Numbness. That is all the feeling that can possibly be going around the campus right now. Faced with another tragedy, it’s hard to even put into words the damage that our communities and the student body at large are facing right now. Despite any efforts to quell us with emails, the university cannot do anything on its own to mend the fear, the anxiety, the pain, all of the emotions flowing through us all.
I do not want to talk about the specifics of any recent events around campus. I could not give justice to any of it. Information on this may be found in other sections, correspondence with the university or on the minds of every student here. However, I would be doing a disservice to this campus if I did not use this given space to say something. And so, I want to talk about grieving, isolation and the way forward.
I feel like a mess right now, myself. I’m still not sure exactly why, beyond just the weight of everything that has happened bearing down. But that’s okay. Whatever you are feeling right now, it is what it is. It’s important to keep that in mind for those around you as well. With that, we may try to find some solace in that we are not alone. Just as you may be hurting reading this or going about your day, so too are those around you. And while we cannot all be healed by this fact, we can at least take refuge in those around us knowing this.
However you feel is best to grieve and reflect in this time, please do it. The only thing I want to disadvise specifically is isolation. It may be tempting to withdraw as you reflect on everything happening, but do not do so entirely. Not only are those close to you also hurting, but it will also help you to not be alone.
Alone, all these sensations may swirl in your head with no outlet — a dangerous cocktail of pent-up frustration and hurt. It’s healthy to stew on all this for a time, but you run the risk of just retreading the same pain in the same place over and over. It will break you. Whether you talk about this directly with others or discuss something — anything — else, spending time with others can release the pressure building up just a bit.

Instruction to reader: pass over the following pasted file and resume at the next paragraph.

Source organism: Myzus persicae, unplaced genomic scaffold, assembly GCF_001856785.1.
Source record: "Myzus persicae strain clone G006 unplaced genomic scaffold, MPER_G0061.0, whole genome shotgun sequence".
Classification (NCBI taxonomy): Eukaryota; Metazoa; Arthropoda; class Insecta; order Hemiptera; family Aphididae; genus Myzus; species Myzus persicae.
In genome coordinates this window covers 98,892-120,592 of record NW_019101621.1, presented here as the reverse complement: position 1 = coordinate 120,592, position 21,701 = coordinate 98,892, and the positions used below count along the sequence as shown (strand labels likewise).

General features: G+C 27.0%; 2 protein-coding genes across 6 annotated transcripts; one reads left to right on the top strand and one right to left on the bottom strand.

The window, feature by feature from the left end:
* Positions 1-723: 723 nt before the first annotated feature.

I did not know anyone involved personally. I was not in the same major, the same classes, the same friend groups, the same clubs, anything. And yet, I feel deeply broken by all of this, beaten down along with them. For a long while, I did not understand why. I felt guilty, as if I was stealing grief from those who were feeling it the most. For whatever differences there may be, though, we are all sharing this experience together — as UConn students, as undergraduates, as humans. Seeing and feeling and empathizing with what has happened to another, it’s difficult not to find yourself shattering alongside.
UConn has responded well to this most recent tragedy so far. In particular, President Thomas Katsouleas was genuine and sensitive in his address to the students. I want to highlight a line of his email now: “We are all in this together, and the best we can do is to support each other at times like this. Your help in being proactive and caring will make a difference.”
It would be reductive to say we must just move on, but it is important to not lose sight of the beauty we experience around us, including and especially in times like this. It can be easiest to see this a couple months down the road, when the weather outside stops reflecting the emotions inside, but this beauty can also be found in those around you who care. Even though there is a lot of bad going on right now, there is also some good out there. It’s critical that we don’t lose sight of that.
Disclaimer: The views and opinions expressed by individual writers in the opinion section do not reflect the views and opinions of The Daily Campus or other staff members. Only articles labeled “Editorial” are the official opinions of The Daily Campus.
Peter Fenteany is the associate opinion editor for The Daily Campus. He can be reached via email at email@example.com.